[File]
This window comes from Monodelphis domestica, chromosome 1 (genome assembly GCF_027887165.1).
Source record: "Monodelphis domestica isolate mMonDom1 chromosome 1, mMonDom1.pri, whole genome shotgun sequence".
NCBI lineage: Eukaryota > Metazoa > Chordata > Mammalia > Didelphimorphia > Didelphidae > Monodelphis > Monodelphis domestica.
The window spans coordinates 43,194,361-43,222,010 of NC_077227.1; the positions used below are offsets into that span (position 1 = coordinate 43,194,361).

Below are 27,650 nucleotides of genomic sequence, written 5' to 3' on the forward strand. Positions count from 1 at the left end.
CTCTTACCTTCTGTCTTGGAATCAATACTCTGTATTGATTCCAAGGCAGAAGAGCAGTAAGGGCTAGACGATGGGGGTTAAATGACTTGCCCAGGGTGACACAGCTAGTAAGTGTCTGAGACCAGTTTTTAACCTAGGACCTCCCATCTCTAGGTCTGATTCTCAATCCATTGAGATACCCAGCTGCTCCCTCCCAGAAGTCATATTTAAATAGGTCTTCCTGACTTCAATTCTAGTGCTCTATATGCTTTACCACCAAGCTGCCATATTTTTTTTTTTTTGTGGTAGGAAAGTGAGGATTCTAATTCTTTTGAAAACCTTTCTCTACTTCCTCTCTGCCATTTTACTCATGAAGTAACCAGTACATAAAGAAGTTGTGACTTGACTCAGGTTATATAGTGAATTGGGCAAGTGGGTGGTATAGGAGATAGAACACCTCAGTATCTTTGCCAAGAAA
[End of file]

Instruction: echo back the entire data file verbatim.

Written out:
This window comes from Monodelphis domestica, chromosome 1 (genome assembly GCF_027887165.1).
Source record: "Monodelphis domestica isolate mMonDom1 chromosome 1, mMonDom1.pri, whole genome shotgun sequence".
NCBI lineage: Eukaryota > Metazoa > Chordata > Mammalia > Didelphimorphia > Didelphidae > Monodelphis > Monodelphis domestica.
The window spans coordinates 43,194,361-43,222,010 of NC_077227.1; the positions used below are offsets into that span (position 1 = coordinate 43,194,361).

Below are 27,650 nucleotides of genomic sequence, written 5' to 3' on the forward strand. Positions count from 1 at the left end.
CTCTTACCTTCTGTCTTGGAATCAATACTCTGTATTGATTCCAAGGCAGAAGAGCAGTAAGGGCTAGACGATGGGGGTTAAATGACTTGCCCAGGGTGACACAGCTAGTAAGTGTCTGAGACCAGTTTTTAACCTAGGACCTCCCATCTCTAGGTCTGATTCTCAATCCATTGAGATACCCAGCTGCTCCCTCCCAGAAGTCATATTTAAATAGGTCTTCCTGACTTCAATTCTAGTGCTCTATATGCTTTACCACCAAGCTGCCATATTTTTTTTTTTTTGTGGTAGGAAAGTGAGGATTCTAATTCTTTTGAAAACCTTTCTCTACTTCCTCTCTGCCATTTTACTCATGAAGTAACCAGTACATAAAGAAGTTGTGACTTGACTCAGGTTATATAGTGAATTGGGCAAGTGGGTGGTATAGGAGATAGAACACCTCAGTATCTTTGCCAAGAAA